The ratio of Octomyomermis muspratti to the host mosquito at the time of exposure had little effect on the ratio of male to female parasites that resulted. However, the ratio of males to females increased as the number of parasites/host increased. Hosts with a single nematode produced fewer than 1% males in comparison with hosts with 8 parasites which produced about 40% males; hosts with 10 or more nematodes generally produced more male than female nematodes. Males of O. muspratti usually emerged before females because of the earlier death of multiply-infected mosquitoes. The size of the host at the time of invasion bad no significant influence on nematode sex ratios. Since mating is apparently necessary for reproduction in O. muspratti, the low male to female ratios that occur will be important in developing successful mass production techniques.
sex ratios; Mermithidae biological control; parasitism; mass production
A system that uses microbeads for the culture of bacteriophgic nematodes is described. Glass-bead culture was found to simulate a soil microcosm more closely than did agar culture i n terms of CO₂ production , number of nematodes produced, and nematode size.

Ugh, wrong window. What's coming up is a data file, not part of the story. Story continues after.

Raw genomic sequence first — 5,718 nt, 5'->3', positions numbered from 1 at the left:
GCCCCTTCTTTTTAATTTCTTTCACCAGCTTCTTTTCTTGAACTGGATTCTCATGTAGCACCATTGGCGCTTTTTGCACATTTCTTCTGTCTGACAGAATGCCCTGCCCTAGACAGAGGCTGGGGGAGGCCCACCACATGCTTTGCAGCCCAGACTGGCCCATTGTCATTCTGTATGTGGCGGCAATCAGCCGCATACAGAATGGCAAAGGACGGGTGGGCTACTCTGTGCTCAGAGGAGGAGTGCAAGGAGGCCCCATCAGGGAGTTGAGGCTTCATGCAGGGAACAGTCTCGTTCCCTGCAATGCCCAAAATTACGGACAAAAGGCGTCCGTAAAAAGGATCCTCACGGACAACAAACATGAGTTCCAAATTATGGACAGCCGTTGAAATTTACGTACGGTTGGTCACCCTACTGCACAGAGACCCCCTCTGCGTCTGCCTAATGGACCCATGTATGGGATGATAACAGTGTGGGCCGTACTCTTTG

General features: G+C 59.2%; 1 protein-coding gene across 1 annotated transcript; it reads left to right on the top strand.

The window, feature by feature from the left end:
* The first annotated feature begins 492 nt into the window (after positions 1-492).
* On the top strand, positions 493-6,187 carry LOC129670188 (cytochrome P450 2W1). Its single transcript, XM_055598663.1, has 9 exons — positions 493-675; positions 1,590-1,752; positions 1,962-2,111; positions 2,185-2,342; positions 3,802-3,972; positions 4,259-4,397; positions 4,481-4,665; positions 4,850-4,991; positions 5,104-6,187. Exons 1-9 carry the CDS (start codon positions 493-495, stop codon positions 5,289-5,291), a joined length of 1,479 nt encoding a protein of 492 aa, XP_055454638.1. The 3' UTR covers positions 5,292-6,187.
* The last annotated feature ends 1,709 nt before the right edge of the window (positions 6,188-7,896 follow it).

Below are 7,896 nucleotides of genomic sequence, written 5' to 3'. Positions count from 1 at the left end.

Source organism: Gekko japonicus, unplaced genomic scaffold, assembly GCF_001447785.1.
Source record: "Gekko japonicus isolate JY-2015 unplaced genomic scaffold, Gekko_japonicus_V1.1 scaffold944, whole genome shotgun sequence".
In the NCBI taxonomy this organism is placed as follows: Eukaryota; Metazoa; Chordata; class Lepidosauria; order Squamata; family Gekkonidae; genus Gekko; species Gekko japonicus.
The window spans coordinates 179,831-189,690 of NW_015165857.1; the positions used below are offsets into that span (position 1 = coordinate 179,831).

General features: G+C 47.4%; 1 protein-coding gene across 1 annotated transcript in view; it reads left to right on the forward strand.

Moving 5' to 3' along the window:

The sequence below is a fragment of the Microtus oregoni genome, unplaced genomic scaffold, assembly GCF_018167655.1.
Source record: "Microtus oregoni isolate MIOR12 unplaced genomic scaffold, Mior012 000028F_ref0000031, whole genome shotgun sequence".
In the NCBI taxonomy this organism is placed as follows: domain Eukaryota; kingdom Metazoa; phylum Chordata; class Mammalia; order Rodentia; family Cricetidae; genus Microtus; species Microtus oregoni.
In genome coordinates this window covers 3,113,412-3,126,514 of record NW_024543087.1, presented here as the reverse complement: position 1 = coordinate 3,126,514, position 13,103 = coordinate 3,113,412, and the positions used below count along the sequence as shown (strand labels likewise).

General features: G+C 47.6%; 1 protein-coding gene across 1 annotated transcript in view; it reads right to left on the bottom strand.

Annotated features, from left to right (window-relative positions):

bacteriophagic; natural environment; glass microbeads
Nematodes were prepared for scanning electron microscopy by cryofracturing in ethanol and then by critical-point drying in carbon dioxide. Cross sections of Caenorhabditis briggsae and Xiphinema americanum showed the arrangement of the intestine, ovaries, muscle cells, and some layers of the cuticle. The technique is complementary to transmission electron microscopy and facilitates the interpretation of results from thin sections.
Caenorhabditis briggsae; Xiphinema americanum
Pressurized injection of nematicidal solutions was effective for control of nematodes within trees and vines. Significant (P = 0.01) control of Pratylenchus vulnus on grape was attained with four nonfumigants (carbofuran, oxamyl, phenamiphos, and sulfocarb) and one fumigant nematicide (DBCP). Pratylenchus penetrans was controlled (P = 0.05 and 0.1) in apples and walnuts with sulfocarh and oxamyl. This species also was controlled in apples with carbofuran and phenamiphos. The advantages of pressure injection over traditional methods of nematicide applications are discussed.
grapes; apples; walnuts; Pratylenchus vulnus; P. penetrans